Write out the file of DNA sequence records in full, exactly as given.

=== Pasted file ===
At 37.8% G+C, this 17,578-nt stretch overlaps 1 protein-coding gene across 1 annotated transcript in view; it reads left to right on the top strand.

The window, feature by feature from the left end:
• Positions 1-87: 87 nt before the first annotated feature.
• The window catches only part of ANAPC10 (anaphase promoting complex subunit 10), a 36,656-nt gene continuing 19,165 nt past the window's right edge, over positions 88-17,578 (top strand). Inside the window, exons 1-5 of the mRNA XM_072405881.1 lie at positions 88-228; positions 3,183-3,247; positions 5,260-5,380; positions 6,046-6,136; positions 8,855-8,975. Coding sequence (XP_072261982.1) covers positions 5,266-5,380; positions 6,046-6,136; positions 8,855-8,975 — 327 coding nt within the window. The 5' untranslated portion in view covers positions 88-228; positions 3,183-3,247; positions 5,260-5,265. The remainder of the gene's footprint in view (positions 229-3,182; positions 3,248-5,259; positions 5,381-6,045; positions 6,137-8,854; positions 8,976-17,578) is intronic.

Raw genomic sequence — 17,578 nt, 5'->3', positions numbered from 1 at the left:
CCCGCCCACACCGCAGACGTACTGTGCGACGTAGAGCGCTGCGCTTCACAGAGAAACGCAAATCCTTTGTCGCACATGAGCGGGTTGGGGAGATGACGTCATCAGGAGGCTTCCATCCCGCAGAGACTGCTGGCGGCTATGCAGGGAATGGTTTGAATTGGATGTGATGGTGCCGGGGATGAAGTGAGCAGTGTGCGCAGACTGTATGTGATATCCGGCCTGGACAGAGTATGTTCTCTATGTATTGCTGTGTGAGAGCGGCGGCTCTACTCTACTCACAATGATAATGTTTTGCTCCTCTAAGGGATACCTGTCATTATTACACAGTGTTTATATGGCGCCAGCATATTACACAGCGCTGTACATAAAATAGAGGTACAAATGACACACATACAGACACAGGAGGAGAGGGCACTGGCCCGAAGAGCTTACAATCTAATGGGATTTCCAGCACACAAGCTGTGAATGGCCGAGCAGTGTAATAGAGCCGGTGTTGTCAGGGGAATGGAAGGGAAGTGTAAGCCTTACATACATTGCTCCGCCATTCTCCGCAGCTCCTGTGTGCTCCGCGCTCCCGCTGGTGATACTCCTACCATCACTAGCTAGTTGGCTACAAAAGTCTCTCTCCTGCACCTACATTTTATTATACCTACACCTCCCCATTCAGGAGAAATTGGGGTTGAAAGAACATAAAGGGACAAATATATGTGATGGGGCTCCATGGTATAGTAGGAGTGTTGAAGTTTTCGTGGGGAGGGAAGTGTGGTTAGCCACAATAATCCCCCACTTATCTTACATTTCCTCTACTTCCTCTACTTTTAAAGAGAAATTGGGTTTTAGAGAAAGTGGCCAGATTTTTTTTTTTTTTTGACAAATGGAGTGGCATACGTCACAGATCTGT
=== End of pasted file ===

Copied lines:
At 37.8% G+C, this 17,578-nt stretch overlaps 1 protein-coding gene across 1 annotated transcript in view; it reads left to right on the top strand.

The window, feature by feature from the left end:
• Positions 1-87: 87 nt before the first annotated feature.
• The window catches only part of ANAPC10 (anaphase promoting complex subunit 10), a 36,656-nt gene continuing 19,165 nt past the window's right edge, over positions 88-17,578 (top strand). Inside the window, exons 1-5 of the mRNA XM_072405881.1 lie at positions 88-228; positions 3,183-3,247; positions 5,260-5,380; positions 6,046-6,136; positions 8,855-8,975. Coding sequence (XP_072261982.1) covers positions 5,266-5,380; positions 6,046-6,136; positions 8,855-8,975 — 327 coding nt within the window. The 5' untranslated portion in view covers positions 88-228; positions 3,183-3,247; positions 5,260-5,265. The remainder of the gene's footprint in view (positions 229-3,182; positions 3,248-5,259; positions 5,381-6,045; positions 6,137-8,854; positions 8,976-17,578) is intronic.

Raw genomic sequence — 17,578 nt, 5'->3', positions numbered from 1 at the left:
CCCGCCCACACCGCAGACGTACTGTGCGACGTAGAGCGCTGCGCTTCACAGAGAAACGCAAATCCTTTGTCGCACATGAGCGGGTTGGGGAGATGACGTCATCAGGAGGCTTCCATCCCGCAGAGACTGCTGGCGGCTATGCAGGGAATGGTTTGAATTGGATGTGATGGTGCCGGGGATGAAGTGAGCAGTGTGCGCAGACTGTATGTGATATCCGGCCTGGACAGAGTATGTTCTCTATGTATTGCTGTGTGAGAGCGGCGGCTCTACTCTACTCACAATGATAATGTTTTGCTCCTCTAAGGGATACCTGTCATTATTACACAGTGTTTATATGGCGCCAGCATATTACACAGCGCTGTACATAAAATAGAGGTACAAATGACACACATACAGACACAGGAGGAGAGGGCACTGGCCCGAAGAGCTTACAATCTAATGGGATTTCCAGCACACAAGCTGTGAATGGCCGAGCAGTGTAATAGAGCCGGTGTTGTCAGGGGAATGGAAGGGAAGTGTAAGCCTTACATACATTGCTCCGCCATTCTCCGCAGCTCCTGTGTGCTCCGCGCTCCCGCTGGTGATACTCCTACCATCACTAGCTAGTTGGCTACAAAAGTCTCTCTCCTGCACCTACATTTTATTATACCTACACCTCCCCATTCAGGAGAAATTGGGGTTGAAAGAACATAAAGGGACAAATATATGTGATGGGGCTCCATGGTATAGTAGGAGTGTTGAAGTTTTCGTGGGGAGGGAAGTGTGGTTAGCCACAATAATCCCCCACTTATCTTACATTTCCTCTACTTCCTCTACTTTTAAAGAGAAATTGGGTTTTAGAGAAAGTGGCCAGATTTTTTTTTTTTTTTGACAAATGGAGTGGCATACGTCACAGATCTGT